Friday, August 1, 2008

Like Father, Like Son

I know this blog is primarily about motherhood, but I can't help but write a small posting about dads, as well. After all, they are pretty important in this job called parenting, too. I have often marveled at single mothers who are somehow making it on their own, being a full-time parent as well as the bread winner. I could not manage without the help of my husband, so my hat goes off to anyone who is doing this demanding, difficult, but delightful job of parenting alone. And here's to you dads!

My six year old is starting to really care about what he wears every day (I'm learning that happens to most kids at some point, girls even sooner--Hence, the book My Squishy Pants). I was trying to help Nate get dressed for church Sunday, but every time I suggested something he just shook his head no. He finally pulled out a long-sleeved white dress shirt and some navy blue slacks and told me he wanted to dress just like his dad. I tried to discourage him, telling him how hot he was going to be, but he was insistent, so I shrugged my shoulders and proceeded to help him pick out a sweater vest (yes, sweater), a belt and church shoes and socks. When he was dressed he marched into the bathroom and informed his dad that he expected him to wear the same thing.

My husband looked at me with big eyes and whispered that he'd rather not wear a sweater to church. I told him to go with it, and because he's a wonderful dad, he did. He called Nate into his closet and together they picked out each item he would wear that day, from the navy blue slacks and white, long-sleeved shirt, to the sweater vest, tie, brown belt, shoes and socks. I couldn't help but smile as I heard them conversing and watched them walk out of the closet together, a near perfect match (one sweater was grey, the other navy blue).

I thought of how wonderful it was that my son was trying to look and act like his dad--if only it could last until he's a teenager. I couldn't pick a better role model for him and was touched that, even though he's only six, he thinks his dad is a pretty cool guy and he wants to be like him. I was also filled with gratitude that my husband is the kind of guy I want my son to emulate. It made me realize that I want to be someone my girls would want to be like as well. You never know when these dear children are watching or what habits they are picking up on. My husband had no idea that Nate would notice how sharp he looked for church each week in his white shirt and tie , but Nate did notice and it affected him enough to want to copy it.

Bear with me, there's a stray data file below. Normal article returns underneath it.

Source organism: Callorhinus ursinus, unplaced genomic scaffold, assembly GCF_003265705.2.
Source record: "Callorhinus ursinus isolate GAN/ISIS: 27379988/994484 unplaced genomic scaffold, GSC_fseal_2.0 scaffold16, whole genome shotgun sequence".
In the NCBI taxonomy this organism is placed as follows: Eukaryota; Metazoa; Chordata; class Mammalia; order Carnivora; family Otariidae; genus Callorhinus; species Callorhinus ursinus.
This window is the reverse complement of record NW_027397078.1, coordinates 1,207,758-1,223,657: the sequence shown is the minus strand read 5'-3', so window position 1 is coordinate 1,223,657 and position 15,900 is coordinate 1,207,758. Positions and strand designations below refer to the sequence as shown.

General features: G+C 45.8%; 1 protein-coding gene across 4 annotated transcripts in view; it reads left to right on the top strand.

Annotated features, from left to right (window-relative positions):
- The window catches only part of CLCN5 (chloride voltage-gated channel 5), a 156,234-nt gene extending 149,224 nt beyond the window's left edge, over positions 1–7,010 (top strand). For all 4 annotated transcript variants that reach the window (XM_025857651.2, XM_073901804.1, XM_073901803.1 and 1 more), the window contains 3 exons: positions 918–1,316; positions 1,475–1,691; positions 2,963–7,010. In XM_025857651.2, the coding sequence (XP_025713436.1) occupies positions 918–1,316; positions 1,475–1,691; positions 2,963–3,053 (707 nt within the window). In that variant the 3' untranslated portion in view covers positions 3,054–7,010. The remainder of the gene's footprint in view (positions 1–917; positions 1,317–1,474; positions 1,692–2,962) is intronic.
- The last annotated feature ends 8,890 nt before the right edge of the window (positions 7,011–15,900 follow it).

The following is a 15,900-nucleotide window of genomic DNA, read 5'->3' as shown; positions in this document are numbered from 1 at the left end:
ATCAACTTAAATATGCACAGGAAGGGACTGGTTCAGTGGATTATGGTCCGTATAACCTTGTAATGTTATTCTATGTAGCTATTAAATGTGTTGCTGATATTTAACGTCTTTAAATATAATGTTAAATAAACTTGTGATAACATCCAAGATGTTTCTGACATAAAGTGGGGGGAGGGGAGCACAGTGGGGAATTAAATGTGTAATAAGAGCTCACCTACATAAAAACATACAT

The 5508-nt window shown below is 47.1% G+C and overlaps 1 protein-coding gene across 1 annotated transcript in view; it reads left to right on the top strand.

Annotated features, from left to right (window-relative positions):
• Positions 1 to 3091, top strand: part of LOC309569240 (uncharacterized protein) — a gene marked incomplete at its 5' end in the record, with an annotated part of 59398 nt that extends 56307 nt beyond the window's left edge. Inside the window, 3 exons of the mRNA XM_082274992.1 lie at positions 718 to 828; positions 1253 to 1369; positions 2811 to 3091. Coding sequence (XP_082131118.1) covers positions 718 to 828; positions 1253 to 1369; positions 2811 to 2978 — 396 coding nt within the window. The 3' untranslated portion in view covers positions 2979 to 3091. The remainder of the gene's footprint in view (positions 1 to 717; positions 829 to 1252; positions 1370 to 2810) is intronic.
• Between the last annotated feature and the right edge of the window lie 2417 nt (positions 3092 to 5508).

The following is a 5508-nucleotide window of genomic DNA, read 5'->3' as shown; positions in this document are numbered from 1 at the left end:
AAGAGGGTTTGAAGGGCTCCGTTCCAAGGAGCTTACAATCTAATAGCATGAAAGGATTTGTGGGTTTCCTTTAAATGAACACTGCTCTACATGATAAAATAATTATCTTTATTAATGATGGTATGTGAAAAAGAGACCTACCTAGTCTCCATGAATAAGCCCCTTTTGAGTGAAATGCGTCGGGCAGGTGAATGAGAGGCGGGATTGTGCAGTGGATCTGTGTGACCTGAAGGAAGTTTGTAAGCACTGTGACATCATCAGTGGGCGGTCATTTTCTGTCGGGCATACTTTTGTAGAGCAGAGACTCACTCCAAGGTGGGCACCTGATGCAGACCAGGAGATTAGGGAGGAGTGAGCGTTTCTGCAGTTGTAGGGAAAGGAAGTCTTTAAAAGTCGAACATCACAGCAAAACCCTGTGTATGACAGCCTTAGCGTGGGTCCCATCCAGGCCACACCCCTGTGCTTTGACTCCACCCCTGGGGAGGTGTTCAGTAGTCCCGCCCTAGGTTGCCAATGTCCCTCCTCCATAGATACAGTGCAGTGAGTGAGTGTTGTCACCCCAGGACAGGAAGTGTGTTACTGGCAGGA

They say that the most powerful way to influence others is through example. As scary as that is for an imperfect mother, I know it's true, and I'm actually extremely grateful that I have the opportunity of influencing my children for good each day. After all, although I make tons of mistakes, no one loves them like their dad and I do. One day (probably all too soon) their friends will have a stronger influence, so I'd better soak it up while I can!

The funny part of this story is that we hadn't been to church for even five minutes when Nate looked over at me, and in misery said, "I'm sweating." He wanted to take his sweater off. I couldn't help but chuckle. I wonder what next week will bring.


Tristi Pinkston said...

How awesome that your picture book is out! The illustrations look great, too.

AJ Gorham said...

Hey Lori! Just had to drop you a quick note to say hi!

Nicole said...

Great post. I thought that the heightened sensitivity to clothing was just a Chloe thing. 95% of her behavioral promblems are centered around the way things bother her skin. I'll have to research it a bit further. Congrats! on your book.